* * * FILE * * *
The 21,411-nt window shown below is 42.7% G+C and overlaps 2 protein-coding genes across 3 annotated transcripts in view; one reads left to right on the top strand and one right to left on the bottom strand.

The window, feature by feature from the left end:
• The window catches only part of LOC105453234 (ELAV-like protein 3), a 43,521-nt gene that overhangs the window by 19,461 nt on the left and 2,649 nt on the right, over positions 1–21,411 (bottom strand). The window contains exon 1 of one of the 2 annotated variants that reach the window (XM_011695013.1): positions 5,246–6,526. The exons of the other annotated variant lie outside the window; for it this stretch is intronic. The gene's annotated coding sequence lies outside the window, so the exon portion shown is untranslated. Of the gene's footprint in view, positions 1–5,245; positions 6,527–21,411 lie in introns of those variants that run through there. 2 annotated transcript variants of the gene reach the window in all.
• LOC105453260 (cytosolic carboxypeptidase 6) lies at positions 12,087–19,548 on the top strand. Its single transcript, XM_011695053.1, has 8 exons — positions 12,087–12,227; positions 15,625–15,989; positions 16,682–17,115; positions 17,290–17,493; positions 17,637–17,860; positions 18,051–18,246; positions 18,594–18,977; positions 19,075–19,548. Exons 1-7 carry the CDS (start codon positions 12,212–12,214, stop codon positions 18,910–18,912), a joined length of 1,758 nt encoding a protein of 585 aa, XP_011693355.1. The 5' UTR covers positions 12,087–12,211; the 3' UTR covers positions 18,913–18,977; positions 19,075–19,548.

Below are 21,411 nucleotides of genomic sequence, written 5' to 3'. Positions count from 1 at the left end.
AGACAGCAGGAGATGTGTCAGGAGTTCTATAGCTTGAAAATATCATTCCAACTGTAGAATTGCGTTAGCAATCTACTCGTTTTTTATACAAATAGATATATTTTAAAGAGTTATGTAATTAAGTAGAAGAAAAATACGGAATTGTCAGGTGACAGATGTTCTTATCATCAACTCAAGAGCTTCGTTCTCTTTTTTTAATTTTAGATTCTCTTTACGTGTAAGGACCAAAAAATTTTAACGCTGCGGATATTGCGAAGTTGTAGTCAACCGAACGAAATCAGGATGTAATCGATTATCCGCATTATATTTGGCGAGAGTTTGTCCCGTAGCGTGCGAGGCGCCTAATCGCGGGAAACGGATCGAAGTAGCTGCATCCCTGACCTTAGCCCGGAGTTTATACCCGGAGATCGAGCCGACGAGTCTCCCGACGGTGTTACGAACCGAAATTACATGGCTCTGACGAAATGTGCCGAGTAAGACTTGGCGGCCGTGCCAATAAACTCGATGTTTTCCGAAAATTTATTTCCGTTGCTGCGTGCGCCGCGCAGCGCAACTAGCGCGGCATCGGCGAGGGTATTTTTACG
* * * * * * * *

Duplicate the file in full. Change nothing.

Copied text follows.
The 21,411-nt window shown below is 42.7% G+C and overlaps 2 protein-coding genes across 3 annotated transcripts in view; one reads left to right on the top strand and one right to left on the bottom strand.

The window, feature by feature from the left end:
• The window catches only part of LOC105453234 (ELAV-like protein 3), a 43,521-nt gene that overhangs the window by 19,461 nt on the left and 2,649 nt on the right, over positions 1–21,411 (bottom strand). The window contains exon 1 of one of the 2 annotated variants that reach the window (XM_011695013.1): positions 5,246–6,526. The exons of the other annotated variant lie outside the window; for it this stretch is intronic. The gene's annotated coding sequence lies outside the window, so the exon portion shown is untranslated. Of the gene's footprint in view, positions 1–5,245; positions 6,527–21,411 lie in introns of those variants that run through there. 2 annotated transcript variants of the gene reach the window in all.
• LOC105453260 (cytosolic carboxypeptidase 6) lies at positions 12,087–19,548 on the top strand. Its single transcript, XM_011695053.1, has 8 exons — positions 12,087–12,227; positions 15,625–15,989; positions 16,682–17,115; positions 17,290–17,493; positions 17,637–17,860; positions 18,051–18,246; positions 18,594–18,977; positions 19,075–19,548. Exons 1-7 carry the CDS (start codon positions 12,212–12,214, stop codon positions 18,910–18,912), a joined length of 1,758 nt encoding a protein of 585 aa, XP_011693355.1. The 5' UTR covers positions 12,087–12,211; the 3' UTR covers positions 18,913–18,977; positions 19,075–19,548.

Below are 21,411 nucleotides of genomic sequence, written 5' to 3'. Positions count from 1 at the left end.
AGACAGCAGGAGATGTGTCAGGAGTTCTATAGCTTGAAAATATCATTCCAACTGTAGAATTGCGTTAGCAATCTACTCGTTTTTTATACAAATAGATATATTTTAAAGAGTTATGTAATTAAGTAGAAGAAAAATACGGAATTGTCAGGTGACAGATGTTCTTATCATCAACTCAAGAGCTTCGTTCTCTTTTTTTAATTTTAGATTCTCTTTACGTGTAAGGACCAAAAAATTTTAACGCTGCGGATATTGCGAAGTTGTAGTCAACCGAACGAAATCAGGATGTAATCGATTATCCGCATTATATTTGGCGAGAGTTTGTCCCGTAGCGTGCGAGGCGCCTAATCGCGGGAAACGGATCGAAGTAGCTGCATCCCTGACCTTAGCCCGGAGTTTATACCCGGAGATCGAGCCGACGAGTCTCCCGACGGTGTTACGAACCGAAATTACATGGCTCTGACGAAATGTGCCGAGTAAGACTTGGCGGCCGTGCCAATAAACTCGATGTTTTCCGAAAATTTATTTCCGTTGCTGCGTGCGCCGCGCAGCGCAACTAGCGCGGCATCGGCGAGGGTATTTTTACG